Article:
Is your website dated, clunky or hard to update? Are you hoping to redesign it but are struggling to figure out where to start? Redesigning a website can be an overwhelming and costly experience, but careful planning can ease the pain a bit and help you save money on design and development.
Abstract Edge released a free e-book this week that guides you through the planning process step by step, and I have to admit that I love it! As someone who’s been involved in designing or redesigning several websites, I can tell you that it’s almost always an excruciating process. Design by committee and impossibly long lists of goals can quickly turn your vision for a new and improved site into a cluttered, generic looking site that doesn’t really do anything well.
If you’re getting ready to tackle a redesign project, consider not only reading this e-book, but possibly even positioning it to your boss as a framework for the project. Here are a few highlights that could save you from design disaster:
Purpose driven design
Abstract Edge’s first concept is a critical one– purpose driven design. Before you get started, it is important that you clearly define your goals for the site.
Without a very clear understanding of your specific goals, there can be no accountability. This is important. After all, you’re making a big, long-term commitment with your new website (or, at least, you should be) and you need to understand what is and is not working. If you don’t have a specific knowledge of your goals, how will you know if you’re successful?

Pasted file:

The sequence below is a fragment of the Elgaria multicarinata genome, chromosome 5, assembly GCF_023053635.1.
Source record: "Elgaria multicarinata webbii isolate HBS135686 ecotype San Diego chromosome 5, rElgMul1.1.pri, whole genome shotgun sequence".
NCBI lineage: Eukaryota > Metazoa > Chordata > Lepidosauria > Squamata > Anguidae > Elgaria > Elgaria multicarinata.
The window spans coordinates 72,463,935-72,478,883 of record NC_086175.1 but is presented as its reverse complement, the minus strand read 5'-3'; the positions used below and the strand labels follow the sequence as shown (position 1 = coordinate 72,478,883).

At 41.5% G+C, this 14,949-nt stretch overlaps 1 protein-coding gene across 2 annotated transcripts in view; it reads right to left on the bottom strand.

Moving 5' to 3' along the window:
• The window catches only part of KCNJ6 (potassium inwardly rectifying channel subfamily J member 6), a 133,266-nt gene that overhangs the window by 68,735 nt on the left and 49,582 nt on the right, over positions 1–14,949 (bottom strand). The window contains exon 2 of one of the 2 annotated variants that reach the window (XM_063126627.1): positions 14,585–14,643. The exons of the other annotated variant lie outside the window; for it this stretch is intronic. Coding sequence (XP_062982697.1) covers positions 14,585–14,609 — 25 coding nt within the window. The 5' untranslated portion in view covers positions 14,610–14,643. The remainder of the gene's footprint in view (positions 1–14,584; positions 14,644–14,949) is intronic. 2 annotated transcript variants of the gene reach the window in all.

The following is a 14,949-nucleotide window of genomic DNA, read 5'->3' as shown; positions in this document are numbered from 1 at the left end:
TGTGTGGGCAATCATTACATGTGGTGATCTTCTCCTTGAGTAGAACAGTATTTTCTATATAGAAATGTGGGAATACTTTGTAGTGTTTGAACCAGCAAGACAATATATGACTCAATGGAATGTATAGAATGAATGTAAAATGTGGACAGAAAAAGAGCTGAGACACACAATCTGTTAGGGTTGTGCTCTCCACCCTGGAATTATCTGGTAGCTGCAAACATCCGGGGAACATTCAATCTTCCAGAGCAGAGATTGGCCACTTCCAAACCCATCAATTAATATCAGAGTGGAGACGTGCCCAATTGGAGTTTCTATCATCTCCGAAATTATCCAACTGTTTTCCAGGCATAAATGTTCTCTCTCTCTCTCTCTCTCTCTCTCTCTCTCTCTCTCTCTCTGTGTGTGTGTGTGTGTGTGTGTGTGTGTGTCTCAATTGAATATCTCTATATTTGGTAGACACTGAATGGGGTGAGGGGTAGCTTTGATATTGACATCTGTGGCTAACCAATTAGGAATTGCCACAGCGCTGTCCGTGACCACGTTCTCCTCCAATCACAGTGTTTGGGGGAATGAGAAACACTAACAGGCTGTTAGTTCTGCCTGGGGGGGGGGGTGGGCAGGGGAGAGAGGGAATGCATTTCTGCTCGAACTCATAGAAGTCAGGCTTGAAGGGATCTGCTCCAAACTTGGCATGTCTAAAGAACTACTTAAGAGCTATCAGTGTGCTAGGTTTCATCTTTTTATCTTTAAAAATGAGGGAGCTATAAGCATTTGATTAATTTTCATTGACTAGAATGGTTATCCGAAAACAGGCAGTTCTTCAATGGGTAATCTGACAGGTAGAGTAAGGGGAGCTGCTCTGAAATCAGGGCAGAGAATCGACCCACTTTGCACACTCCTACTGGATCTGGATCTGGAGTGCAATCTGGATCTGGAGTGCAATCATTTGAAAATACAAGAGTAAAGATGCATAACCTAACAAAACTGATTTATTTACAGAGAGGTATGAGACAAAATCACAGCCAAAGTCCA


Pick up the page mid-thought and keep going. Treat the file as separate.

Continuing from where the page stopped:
The paper makes it clear that narrowing down your goals to just a couple is key.
It’s not about you
Your website isn’t really about you– it’s about the people coming to the site. Your site should be accessible and relevant to them, and designed to make it easy for them to take action. The paper describes how to break this group down into segments and ensure that your new site meets the needs of each segment.
The 2-second rule: Developing your style
Before starting a project, it’s critical that you at least roughly define the style you want for your site. I’ve seen people resist this before– after all, they’re paying a professional. Shouldn’t the professional be able to figure out which style is best? While the pros do know a ton about design, they are not experts in your issue area, don’t know what your goals are for the coming year, and they certainly don’t know your personal likes and dislikes.
Abstract Edge recommends looking at other sites and examining specific features like color palette. I’ve personally found that identifying a few sites that you love and defining exactly what you like about them is also great for getting buy in on style from higher ups before starting a project. This will help you avoid many time consuming and expensive rounds of review too.
The paper also walks you through thinking about SEO, developing the content for the site, etc. Check out the full e-book here.